But for today’s post, I’m looking at you, PowerPoint! PowerPoint presentations have become all the rage at the modern workplace. It’s a skill that takes time to master, but no time to fake. Most people fake it. Death by PowerPoint is the weapon of choice for the white collar crowd. Ask my friend, Dilbert!

Last week, there was a famous case of a US Army Colonel who was pulled up for airing his view on “Management by PowerPoint”. Tell me how your workplace differs from the US Army when it comes to the “battle rhythm” described below: (Article called “PowerPoints R’Us” here).

Each day is guided by the “battle rhythm,” which is a series of PowerPoint briefings and meetings with PowerPoint presentations. It doesn’t matter how inane or useless the briefing or meeting might be. Once it is part of the battle rhythm, it has the persistence of carbon 14.

And you can’t skip these events because they take roll — just like gym class.

The start and culmination of each day is the commander’s update assessment. Please ignore the fact that “update assessment” is redundant. Simply saying commander’s update doesn’t provide the possibility of creating a three-letter acronym. It also doesn’t matter that the commander never attends the CUA.

The CUA consists of a series of PowerPoint slides describing the events of the previous 12 hours. Briefers explain each slide by reading from a written statement in a tone not unlike that of a congressman caught in a tryst with an escort. The CUA slides only change when a new commander arrives or the war ends.

I want to see that note in presentation format in next class.

Abject poverty and extremism in India…


In an earlier post, I had talked about the growing Maoist-Naxalite pressure on rural India as a possible Black Swan event. Here is a fantastic article on the subject of growing Naxalite violence in India. This is perhaps one of the best articles I have seen on this subject in the western media. I have some comments on the issue which are below the blurb, so read on…

Fire in the Hole: How India’s economic rise turned an obscure communist revolt into a raging resource war.

But plenty of Indians have missed out. Economic liberalization has not even nudged the lives of the country’s bottom 200 million people. India is now one of the most economically stratified societies on the planet; its judicial system remains byzantine, its political institutions corrupt, its public education and health-care infrastructure anemic. The percentage of people going hungry in India hasn’t budged in 20 years, according to this year’s U.N. Millennium Development Goals report. New Delhi, Mumbai, and Bangalore now boast gleaming glass-and-steel IT centers and huge engineering projects. But India’s vast hinterland remains dirt poor — nowhere more so than the mining region of India’s eastern interior, the part of the country that produces the iron for the buildings and cars, the coal that keeps the lights on in faraway metropolises, and the exotic minerals that go into everything from wind turbines to electric cars to iPads.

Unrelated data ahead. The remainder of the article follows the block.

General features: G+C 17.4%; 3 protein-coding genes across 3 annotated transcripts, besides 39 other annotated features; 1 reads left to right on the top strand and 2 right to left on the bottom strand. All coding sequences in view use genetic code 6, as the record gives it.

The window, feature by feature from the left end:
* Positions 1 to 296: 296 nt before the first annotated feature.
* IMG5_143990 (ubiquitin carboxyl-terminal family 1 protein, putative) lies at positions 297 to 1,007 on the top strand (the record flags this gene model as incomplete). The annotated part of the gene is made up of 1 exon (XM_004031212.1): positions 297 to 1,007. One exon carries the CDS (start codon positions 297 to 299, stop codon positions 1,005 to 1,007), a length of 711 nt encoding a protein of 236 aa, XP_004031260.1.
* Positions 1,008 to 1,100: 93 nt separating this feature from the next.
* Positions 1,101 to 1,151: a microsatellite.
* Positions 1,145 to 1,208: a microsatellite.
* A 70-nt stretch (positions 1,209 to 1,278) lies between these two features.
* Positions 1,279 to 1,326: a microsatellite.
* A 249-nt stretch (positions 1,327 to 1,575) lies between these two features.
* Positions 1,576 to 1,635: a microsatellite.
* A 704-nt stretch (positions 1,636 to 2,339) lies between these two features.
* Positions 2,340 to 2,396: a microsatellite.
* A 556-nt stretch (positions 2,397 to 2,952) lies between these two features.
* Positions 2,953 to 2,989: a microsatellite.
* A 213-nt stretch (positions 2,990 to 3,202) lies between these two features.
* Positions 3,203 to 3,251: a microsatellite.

…and another from the same article…

In a sense, however, India has already lost this war. It has lost it gradually, over the last 20 years, by mistaking industrialization for development — by thinking that it could launch its economy into the 21st century without modernizing its political structures and justice system along with it, or preventing the corruption that worsens the inequality that development aid from New Delhi is supposed to rectify. The government is sending in Army advisors and equipment — for now, the war is being fought by the Indian equivalent of a national guard, not the Army proper — and spending billions of dollars on infrastructure projects in the districts where the Maoists are strongest. But it hasn’t addressed the concerns that drove the residents of Chhattisgarh and Jharkhand into the guerrillas’ arms in the first place — concerns that are often shockingly basic.

So, as ultra-educated and semi-resident Indians, what are we to do about this? I used to think earlier that this was a propaganda war, and it was just a question for the Delhi Sarkaar to build out an outreach and communication program. After all, what could be wrong with progress in the form of mining jobs and development? Who would argue with that, and why would people come in the way of progress in such a violent manner.